Imaging the developing epileptic brain

  • Grant P
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Accurate identification of cortical malformations in children with epilepsy can be crucial for successful clinical management. Although standard head-coil magnetic resonance imaging (MRI) at 1.5 tesla (T) can be used to view the macrostructure of the brain, phased array technology at both 1.5 and 3T significantly improves signal-to-noise ratio (SNR). As a result, spatial resolution and contrast can be optimized to increase visual detection of subtle macrostructural changes that occur with small epileptogenic lesions. In addition, these improvements in SNR allow more accurate quantitative analysis of brain macrostructure and more accurate assessment of brain microstructure using newer sophisticated imaging techniques. For example, phased array imaging enables more accurate diffusion tensor imaging (DTI), and 3T imaging, when combined with phased array technology, enables more informative diffusion spectroscopic imaging (DSI). Recent technological improvements therefore result in improved lesion detection and enable assessment of cerebral growth trajectories and associated longitudinal changes in tissue microstructural organization that occur in association with various types of epilepsy. This article presents a brief comparison of imaging techniques currently in use, both clinically and experimentally, to diagnose, treat, and increase our understanding of the neuropathology of epilepsy in the developing brain.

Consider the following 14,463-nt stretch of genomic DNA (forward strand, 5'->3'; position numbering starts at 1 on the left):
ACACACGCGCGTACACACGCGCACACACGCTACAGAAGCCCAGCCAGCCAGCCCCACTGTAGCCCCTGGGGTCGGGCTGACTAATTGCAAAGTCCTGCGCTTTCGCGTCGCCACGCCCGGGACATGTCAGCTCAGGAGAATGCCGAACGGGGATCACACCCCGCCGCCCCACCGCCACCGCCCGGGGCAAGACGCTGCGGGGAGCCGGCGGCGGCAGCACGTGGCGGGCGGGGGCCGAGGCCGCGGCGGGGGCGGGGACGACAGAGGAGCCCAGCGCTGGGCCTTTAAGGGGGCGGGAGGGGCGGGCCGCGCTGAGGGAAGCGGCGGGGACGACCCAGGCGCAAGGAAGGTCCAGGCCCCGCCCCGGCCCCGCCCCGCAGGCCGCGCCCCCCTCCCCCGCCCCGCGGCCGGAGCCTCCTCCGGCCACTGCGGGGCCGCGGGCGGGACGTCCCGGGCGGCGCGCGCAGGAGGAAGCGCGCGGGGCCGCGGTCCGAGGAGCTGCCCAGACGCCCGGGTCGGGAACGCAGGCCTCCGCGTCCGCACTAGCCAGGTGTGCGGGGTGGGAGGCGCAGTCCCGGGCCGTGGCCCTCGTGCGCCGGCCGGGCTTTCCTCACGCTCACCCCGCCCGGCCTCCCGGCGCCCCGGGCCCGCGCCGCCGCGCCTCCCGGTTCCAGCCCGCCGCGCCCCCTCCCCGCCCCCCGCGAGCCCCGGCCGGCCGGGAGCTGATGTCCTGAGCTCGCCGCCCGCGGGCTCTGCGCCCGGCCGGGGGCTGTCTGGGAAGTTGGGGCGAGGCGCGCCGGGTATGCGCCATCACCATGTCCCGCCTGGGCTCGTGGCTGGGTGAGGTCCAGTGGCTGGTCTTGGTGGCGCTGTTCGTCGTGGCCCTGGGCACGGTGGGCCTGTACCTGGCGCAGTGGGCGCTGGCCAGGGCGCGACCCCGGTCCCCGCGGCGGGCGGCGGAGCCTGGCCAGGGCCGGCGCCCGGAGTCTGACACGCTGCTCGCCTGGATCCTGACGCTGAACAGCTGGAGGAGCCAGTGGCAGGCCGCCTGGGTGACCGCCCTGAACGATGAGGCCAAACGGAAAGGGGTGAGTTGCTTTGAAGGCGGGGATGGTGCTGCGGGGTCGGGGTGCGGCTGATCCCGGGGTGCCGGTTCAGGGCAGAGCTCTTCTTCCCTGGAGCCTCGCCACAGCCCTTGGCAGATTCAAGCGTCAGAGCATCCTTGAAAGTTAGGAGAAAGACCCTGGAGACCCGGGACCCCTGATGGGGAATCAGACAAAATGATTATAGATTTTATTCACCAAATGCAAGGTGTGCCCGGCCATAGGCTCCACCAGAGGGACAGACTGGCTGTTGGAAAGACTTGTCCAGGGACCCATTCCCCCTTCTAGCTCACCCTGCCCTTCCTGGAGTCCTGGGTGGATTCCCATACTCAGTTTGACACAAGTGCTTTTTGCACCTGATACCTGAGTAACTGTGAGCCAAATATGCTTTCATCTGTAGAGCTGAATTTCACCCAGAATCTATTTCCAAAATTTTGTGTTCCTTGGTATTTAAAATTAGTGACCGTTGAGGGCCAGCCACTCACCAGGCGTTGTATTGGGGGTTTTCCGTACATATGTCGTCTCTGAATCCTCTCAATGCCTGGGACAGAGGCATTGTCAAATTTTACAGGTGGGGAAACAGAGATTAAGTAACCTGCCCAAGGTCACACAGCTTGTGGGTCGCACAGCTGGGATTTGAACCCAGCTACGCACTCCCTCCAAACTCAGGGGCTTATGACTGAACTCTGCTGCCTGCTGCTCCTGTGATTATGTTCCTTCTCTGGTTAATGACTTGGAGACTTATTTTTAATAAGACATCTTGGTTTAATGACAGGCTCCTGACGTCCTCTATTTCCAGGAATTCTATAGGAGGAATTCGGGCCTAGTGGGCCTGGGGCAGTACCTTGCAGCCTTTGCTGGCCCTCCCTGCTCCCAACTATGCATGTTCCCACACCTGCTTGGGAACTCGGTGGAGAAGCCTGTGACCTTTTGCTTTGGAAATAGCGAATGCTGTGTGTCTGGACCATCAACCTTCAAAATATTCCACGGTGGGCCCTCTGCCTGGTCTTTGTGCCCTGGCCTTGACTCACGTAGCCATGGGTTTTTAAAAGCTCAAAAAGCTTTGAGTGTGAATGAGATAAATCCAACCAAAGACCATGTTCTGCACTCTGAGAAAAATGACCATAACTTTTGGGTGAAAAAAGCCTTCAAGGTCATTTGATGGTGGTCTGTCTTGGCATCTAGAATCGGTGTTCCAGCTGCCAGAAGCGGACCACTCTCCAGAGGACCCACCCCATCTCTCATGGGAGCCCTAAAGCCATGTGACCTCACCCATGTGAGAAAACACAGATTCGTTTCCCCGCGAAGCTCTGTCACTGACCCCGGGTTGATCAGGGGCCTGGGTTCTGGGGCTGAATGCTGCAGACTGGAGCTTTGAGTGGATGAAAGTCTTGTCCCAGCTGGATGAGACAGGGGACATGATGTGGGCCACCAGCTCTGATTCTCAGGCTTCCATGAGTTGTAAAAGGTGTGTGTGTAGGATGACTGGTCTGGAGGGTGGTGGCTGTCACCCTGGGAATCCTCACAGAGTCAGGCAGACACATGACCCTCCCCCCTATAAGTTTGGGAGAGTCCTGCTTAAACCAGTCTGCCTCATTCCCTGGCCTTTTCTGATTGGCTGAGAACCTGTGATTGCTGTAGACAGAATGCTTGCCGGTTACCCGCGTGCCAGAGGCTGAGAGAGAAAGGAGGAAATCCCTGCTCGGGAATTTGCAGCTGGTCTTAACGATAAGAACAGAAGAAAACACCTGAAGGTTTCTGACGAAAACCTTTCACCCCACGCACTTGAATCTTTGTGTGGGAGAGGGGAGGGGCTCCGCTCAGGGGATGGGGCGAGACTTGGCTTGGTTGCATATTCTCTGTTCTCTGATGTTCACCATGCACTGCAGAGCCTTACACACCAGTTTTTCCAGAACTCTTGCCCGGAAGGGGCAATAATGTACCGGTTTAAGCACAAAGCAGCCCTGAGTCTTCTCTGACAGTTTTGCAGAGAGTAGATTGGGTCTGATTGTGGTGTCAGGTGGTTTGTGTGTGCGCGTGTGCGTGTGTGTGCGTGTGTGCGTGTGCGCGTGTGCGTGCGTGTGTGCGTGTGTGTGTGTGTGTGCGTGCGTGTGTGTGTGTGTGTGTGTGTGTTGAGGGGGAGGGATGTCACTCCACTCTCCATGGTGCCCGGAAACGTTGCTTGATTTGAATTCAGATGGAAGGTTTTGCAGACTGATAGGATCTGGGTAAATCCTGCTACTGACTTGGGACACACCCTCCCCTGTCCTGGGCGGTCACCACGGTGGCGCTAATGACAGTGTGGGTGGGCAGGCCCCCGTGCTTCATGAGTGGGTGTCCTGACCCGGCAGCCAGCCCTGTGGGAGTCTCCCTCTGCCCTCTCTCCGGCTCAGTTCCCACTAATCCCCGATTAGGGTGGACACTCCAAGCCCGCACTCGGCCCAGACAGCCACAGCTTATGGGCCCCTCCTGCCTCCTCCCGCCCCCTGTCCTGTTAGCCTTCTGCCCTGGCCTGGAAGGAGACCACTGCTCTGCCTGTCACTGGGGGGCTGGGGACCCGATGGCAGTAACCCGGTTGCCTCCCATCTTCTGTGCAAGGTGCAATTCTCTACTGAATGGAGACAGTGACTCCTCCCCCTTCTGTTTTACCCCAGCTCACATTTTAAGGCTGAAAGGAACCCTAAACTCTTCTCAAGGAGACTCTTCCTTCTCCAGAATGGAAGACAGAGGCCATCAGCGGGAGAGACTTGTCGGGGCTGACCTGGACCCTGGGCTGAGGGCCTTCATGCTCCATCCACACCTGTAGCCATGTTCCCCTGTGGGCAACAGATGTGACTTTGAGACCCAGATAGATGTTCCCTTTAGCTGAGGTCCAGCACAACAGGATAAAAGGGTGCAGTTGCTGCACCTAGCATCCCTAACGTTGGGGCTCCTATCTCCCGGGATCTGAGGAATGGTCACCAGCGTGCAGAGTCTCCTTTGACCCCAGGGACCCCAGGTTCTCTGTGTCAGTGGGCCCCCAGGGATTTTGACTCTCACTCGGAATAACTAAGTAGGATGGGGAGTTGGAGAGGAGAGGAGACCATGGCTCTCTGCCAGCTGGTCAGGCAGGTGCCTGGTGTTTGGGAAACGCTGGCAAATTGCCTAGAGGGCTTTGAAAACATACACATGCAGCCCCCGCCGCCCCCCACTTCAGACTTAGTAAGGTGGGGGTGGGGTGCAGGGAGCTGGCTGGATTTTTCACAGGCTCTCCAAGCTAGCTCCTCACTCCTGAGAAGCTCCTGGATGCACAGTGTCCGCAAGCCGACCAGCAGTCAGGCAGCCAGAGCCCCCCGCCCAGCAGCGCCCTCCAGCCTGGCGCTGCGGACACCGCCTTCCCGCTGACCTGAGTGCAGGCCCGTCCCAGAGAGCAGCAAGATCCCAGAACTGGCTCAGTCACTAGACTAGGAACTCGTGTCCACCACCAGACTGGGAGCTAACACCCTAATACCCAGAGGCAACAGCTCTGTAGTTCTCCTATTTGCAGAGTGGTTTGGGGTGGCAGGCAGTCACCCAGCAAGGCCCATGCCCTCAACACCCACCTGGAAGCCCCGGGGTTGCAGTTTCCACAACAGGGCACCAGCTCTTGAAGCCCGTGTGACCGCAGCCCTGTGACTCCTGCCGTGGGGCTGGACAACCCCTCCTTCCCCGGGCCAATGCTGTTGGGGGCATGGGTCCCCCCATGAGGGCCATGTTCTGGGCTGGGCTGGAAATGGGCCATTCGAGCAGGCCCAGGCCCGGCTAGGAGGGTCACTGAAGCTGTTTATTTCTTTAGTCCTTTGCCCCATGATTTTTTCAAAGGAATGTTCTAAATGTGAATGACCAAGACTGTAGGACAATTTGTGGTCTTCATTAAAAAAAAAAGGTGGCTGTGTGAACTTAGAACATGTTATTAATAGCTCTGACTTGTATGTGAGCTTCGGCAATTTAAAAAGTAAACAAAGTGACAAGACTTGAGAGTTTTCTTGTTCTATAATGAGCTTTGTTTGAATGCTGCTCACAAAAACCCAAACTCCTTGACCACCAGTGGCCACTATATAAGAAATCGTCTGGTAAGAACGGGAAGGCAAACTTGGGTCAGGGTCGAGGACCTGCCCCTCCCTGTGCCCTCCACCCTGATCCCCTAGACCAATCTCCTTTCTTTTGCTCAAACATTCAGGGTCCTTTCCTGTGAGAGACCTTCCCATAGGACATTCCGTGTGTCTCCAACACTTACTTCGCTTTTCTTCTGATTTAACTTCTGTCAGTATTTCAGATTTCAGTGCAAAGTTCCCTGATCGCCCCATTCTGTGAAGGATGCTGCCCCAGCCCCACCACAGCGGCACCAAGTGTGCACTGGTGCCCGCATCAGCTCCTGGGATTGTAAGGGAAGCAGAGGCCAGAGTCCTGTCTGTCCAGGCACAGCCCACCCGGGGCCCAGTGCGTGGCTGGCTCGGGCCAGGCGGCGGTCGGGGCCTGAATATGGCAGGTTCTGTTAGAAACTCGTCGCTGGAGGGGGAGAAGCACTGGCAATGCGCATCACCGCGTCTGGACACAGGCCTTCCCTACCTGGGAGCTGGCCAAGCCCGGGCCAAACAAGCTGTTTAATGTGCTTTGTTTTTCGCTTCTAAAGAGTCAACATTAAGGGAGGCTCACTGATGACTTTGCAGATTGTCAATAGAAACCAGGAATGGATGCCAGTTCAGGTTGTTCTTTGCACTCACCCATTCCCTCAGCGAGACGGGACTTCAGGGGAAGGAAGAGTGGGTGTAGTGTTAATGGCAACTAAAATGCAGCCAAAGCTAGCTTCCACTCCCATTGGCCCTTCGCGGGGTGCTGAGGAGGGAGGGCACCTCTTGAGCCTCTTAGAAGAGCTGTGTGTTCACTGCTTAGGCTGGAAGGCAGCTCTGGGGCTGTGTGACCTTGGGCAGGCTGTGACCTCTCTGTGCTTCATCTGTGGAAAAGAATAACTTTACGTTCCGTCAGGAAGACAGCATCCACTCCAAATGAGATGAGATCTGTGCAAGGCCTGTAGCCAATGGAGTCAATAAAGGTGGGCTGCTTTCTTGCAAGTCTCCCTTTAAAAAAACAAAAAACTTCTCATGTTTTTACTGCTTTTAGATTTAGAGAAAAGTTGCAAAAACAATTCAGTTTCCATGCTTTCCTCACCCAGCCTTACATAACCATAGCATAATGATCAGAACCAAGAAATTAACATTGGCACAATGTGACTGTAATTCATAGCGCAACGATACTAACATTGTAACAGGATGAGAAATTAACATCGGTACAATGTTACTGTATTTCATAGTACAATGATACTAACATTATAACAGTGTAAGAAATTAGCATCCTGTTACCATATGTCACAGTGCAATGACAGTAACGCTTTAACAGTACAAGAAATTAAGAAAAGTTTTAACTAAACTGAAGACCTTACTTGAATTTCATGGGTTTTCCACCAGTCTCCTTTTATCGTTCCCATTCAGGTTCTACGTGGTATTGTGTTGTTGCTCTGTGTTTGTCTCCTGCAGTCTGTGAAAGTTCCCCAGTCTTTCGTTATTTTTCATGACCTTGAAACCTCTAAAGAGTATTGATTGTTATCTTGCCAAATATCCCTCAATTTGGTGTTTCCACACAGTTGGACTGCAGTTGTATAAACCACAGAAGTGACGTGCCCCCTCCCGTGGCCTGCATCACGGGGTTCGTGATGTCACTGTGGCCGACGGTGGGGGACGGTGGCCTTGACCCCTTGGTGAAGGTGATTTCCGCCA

Author-supplied keywords

  • Cortical malformation
  • Diffusion spectroscopic imaging
  • Diffusion tensor imaging
  • Imaging techniques
  • Neuronal circuit
  • Phased array
  • White matter organization

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  • P. Ellen Grant

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